COMMONS

Draft Animal Welfare Bill inquiry launched

22 December 2017

The Environment, Food and Rural Affairs Committee is conducting a pre-legislative scrutiny on this Bill and would be interested in your views on the Bill in general and on the scope of the Bill.

Defra published the draft Animal Welfare (Sentencing and Recognition of Sentience) Bill in December 2017. The Bill has two main provisions: to reflect the principle of animal sentience in domestic law and to increase the maximum sentences for animal cruelty tenfold, from six months to five years in England and Wales.

This draft Bill will embed the principle that animals are sentient beings, capable of feeling pain and pleasure. It contains an obligation, directed towards government, to pay regard to the welfare needs of animals when formulating and implementing government policy.

The animal sentience provisions do not apply to policies that have been devolved to Wales, Scotland and Northern Ireland.

This draft Bill also increases the maximum penalty for animal welfare offences in the Animal Welfare Act 2006 from six months to five years’ imprisonment.

The EFRA Committee is conducting pre-legislative scrutiny on this Bill and would be interested in your views on the Bill in general, on the scope of the Bill, and in particular on:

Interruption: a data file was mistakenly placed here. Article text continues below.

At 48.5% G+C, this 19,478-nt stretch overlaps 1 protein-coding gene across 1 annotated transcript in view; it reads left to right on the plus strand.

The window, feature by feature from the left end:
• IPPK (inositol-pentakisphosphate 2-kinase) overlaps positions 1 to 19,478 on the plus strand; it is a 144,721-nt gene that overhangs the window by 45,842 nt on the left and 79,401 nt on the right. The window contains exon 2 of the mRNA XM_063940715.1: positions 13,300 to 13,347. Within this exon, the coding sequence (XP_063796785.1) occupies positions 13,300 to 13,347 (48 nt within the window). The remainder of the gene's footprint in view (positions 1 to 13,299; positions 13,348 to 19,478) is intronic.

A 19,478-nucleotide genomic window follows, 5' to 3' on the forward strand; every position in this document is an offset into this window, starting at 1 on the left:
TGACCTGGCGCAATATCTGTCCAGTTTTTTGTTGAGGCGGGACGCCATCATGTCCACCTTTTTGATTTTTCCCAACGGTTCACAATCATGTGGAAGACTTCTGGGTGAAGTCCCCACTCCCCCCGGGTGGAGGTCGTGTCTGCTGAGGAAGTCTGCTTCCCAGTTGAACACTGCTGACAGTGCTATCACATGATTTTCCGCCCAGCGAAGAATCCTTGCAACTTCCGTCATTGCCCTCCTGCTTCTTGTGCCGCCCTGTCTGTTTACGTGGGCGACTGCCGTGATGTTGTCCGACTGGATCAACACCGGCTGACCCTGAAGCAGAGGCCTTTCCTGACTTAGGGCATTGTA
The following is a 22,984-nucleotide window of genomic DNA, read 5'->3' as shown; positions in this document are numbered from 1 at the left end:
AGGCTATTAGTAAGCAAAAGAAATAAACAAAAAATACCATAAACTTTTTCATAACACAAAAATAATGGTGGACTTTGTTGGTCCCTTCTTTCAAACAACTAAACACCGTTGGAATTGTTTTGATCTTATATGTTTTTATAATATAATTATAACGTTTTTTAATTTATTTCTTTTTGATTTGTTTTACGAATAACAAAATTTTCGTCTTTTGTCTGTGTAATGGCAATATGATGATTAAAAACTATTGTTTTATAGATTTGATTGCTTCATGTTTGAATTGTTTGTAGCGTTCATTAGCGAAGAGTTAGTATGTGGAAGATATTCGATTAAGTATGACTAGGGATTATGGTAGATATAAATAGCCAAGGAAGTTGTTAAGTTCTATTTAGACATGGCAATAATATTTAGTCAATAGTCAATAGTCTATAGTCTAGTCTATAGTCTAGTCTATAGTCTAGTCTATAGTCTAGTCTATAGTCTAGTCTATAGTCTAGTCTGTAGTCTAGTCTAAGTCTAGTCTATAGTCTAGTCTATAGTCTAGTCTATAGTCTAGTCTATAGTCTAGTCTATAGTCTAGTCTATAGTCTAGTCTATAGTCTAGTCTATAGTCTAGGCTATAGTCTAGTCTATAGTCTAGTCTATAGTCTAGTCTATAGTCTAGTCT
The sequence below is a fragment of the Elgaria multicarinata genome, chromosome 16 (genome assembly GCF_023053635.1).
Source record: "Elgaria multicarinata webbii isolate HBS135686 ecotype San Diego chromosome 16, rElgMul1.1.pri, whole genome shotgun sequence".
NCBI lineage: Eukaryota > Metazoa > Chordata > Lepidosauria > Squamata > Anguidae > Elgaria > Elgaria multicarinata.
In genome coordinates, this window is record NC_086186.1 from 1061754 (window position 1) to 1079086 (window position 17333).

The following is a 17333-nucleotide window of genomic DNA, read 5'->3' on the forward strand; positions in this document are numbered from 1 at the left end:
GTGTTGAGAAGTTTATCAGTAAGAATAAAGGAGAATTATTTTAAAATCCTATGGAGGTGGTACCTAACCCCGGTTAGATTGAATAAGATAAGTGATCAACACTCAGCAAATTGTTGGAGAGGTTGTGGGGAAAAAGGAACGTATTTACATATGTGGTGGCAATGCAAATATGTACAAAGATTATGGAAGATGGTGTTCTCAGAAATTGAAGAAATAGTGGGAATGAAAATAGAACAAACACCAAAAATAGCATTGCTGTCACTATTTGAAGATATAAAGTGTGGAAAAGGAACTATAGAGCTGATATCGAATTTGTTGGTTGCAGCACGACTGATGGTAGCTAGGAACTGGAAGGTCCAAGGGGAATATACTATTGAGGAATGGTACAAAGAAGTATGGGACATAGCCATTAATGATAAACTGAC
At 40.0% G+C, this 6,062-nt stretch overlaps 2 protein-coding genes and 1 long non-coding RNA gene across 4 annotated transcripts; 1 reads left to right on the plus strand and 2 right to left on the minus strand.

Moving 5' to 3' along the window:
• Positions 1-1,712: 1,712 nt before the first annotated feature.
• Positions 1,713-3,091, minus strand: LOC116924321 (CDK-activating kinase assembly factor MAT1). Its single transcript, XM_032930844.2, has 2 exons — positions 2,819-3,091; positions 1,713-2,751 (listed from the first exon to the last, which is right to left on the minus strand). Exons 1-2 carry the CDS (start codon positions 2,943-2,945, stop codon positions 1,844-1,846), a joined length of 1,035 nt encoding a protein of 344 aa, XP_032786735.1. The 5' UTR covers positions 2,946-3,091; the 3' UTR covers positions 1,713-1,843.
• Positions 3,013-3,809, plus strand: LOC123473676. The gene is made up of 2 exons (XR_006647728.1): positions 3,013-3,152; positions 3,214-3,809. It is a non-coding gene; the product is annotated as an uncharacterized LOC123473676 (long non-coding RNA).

1. Welfare needs of animals as sentient being:

The Bill requires Ministers to have “regard to the welfare needs of animals as   sentient   beings   in   formulating   and   implementing government policy”. In discharging that duty the draft Bill also states that Ministers of the Crown must “also have regard to matters affecting the public interest.”

We would be interested in your views on any potential conflict that may arise in discharging these two duties.

Definitions within the Bill

The draft Bill does not explicitly define a number of terms, such as:

  • ‘sentience’.
  • ‘animal’
  • ‘welfare needs of animals’.

Do you consider definitions are required for these terms and, if you do so, what definitions should be used?

2. Mode of trial and maximum penalty for certain animal welfare offences

The draft Bill proposes to increase the maximum penalty for the specified animal welfare offences from six months to five years’ imprisonment under Section 7 of the Animal Welfare Act 2006.

We would like to know your view on the proposed new maximum sentence.

Further information

Image: iStockphoto

Share this page